Hans Christian Andersen: The Princess & the Pea
One of the greatest words in the Danish language has to be “hygge”. Danish cookery writer Kirstin Uhrenholdt describes it as “a better, even more embracing word than ‘cosy’. It is being with friends and family, flickering candles, laughter, tea in mugs, the smell of cinnamon and baking bread, long evenings around bonfires. It is a warm feeling of togetherness and gratitude.”
And when the heroine of Hans Christian Andersen’s 1835 tale “The Princess and the Pea” arrives at her future husband’s castle, she is definitely in need of hygge. There are so many versions of this story that it’s worth remembering that in the Danish author’s classic telling, the prince does not ‘find’ his princess. She comes to him.
Andersen’s story goes that the young man has decided he wants to marry a “true” princess, and although he has travelled all over the world and found “princesses enough”, it has proven “difficult to find out whether they were real ones. There was always something about them that was not as it should be. So he came home again and was sad.” Ah, a sad prince of Denmark! Having trouble finding a woman good enough for him! You’d be right to hear echoes of Hamlet, which had its first Danish performance in 1796 in Hans Christian Andersen’s hometown of Odense.
Well, one evening while Andersen’s picky prince was wondering whether true love was to be or not to be, “a terrible storm came on; there was thunder and lightning, and the rain poured down in torrents. Suddenly a knocking was heard at the city gate, and the old king went to open it. It was a princess standing out there in front of the gate. But, good gracious! What a sight the rain and the wind had made her look. The water ran down from her hair and clothes; it ran down into the toes of her shoes and out again at the heels. And yet,” writes Andersen, “she said that she was a real princess.”
Like Hamlet, Andersen’s prince had a rather proactive mother, and she decides to test the princess’ claim by laying a pea under twenty mattresses and twenty eiderdown beds. In the morning, the poor girl claims to have slept “very badly! Heaven only knows what was in the bed, but I was lying on something hard, so that I am black and blue all over my body. It’s horrible!”
Her extreme sensitivity proves her value, so she is permitted to marry the prince and the pea is placed in a museum. For Andersen, the moral of the tale was that true nobility lay in sensitivity, not wealth. Like so many of the ancient folktales he reworked, it was a romanticised version of his own life. As the son of a poor shoemaker who died when he was eleven, Andersen’s washerwoman mother believed that her boy had greatness in him, and the lanky, beaky-nosed ‘ugly duckling’ found the strange confidence to push himself into the homes of the nobility demanding his artistic talents be recognised and given patronage.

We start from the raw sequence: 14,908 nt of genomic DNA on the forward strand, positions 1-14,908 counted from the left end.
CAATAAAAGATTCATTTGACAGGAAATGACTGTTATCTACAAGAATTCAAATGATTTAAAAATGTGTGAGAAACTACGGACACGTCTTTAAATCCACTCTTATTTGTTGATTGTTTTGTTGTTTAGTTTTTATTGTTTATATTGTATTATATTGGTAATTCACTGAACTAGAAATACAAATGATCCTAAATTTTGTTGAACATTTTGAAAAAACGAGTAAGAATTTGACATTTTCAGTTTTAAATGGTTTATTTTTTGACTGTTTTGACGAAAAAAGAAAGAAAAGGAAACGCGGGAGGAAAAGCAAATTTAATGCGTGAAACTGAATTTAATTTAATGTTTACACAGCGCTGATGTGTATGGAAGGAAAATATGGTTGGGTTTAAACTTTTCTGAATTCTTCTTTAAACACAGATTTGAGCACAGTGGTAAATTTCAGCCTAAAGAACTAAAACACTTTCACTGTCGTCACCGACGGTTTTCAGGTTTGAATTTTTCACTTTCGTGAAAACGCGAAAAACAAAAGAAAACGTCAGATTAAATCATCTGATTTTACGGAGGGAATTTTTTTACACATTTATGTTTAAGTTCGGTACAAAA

The 1800s were a time of famine for the Danes. A series of fires and wars with the English brought the country to bankruptcy and the king led by example when it came to frugality, going from shop to shop in search of the cheapest snuff. Andersen went hungry for much of his early life and was often on the verge of starvation in his teens, renting the empty larders of Copenhagen brothels for sleeping quarters while he trained in drama and dance, given doses of oil to keep his limbs supple and developing a horror of sødgrød, a basic kind of a porridge consisting of barley and whole milk.
But although he wrote in a rural vernacular which appalled the critics – he always complained that “the backbone of the language”, grammar, “keeps laughing at me like a vile skeleton” – Andersen’s creativity did allow him to charm his way into the upper echelons of Danish society. In 1821, Crown Princess Caroline invited him to the palace for fruitcake. When he left, she gave him a little wrap of sweets which the clumsy lad dropped, and the princess found him even more adorable when he sank to his knees and began picking them up from beneath her chair. He later took them to eat beneath the budding birches of the public gardens, singing to the birds and the blossoms and recording in his diary that, “At that moment I was a child of nature.”
Although he experienced intense unrequited love for both men and women, Andersen never found his own true prince or princess. But literary fame allowed him to sate his longing for hygge at the homes of wealthy admirers for the rest of his life.
“It is difficult to say whether he had an appreciation of fine cuisine or just enjoyed a free meal,” says Dr Henrik Lübker, curator at the Hans Christian Andersen museum. “But he had a sweet tooth and suffered from horrible toothaches throughout his life.” Today, his dentures are on display at the museum.
For the Danish palate these days, one of the most popular tastes is liquorice. The Danes consume over 600 million Ga-Jol liquorice pastilles per year, in addition to drinking liquorice-flavoured beers, vodkas and ice creams. Although it is also served in its salty form, the glycyrrhizic acid that is extracted from the root of the liquorice plant is fifty times sweeter than sugar. And the liquorice plant also turns out to be part of the pea family.
When he died, aged 70 in 1875, recognised with an annual stipend as a national treasure, Hans Christian Andersen was buried in Copenhagen’s now fashionable Nørrebro district. Just round the corner from Denmark's first handmade sweet shop, the Karamelleriet, where squishy liquorice is still cooked up in copper pans over an open fire and rolled through an ancient machine, emerging with the lingering bittersweetness of Andersen’s best stories.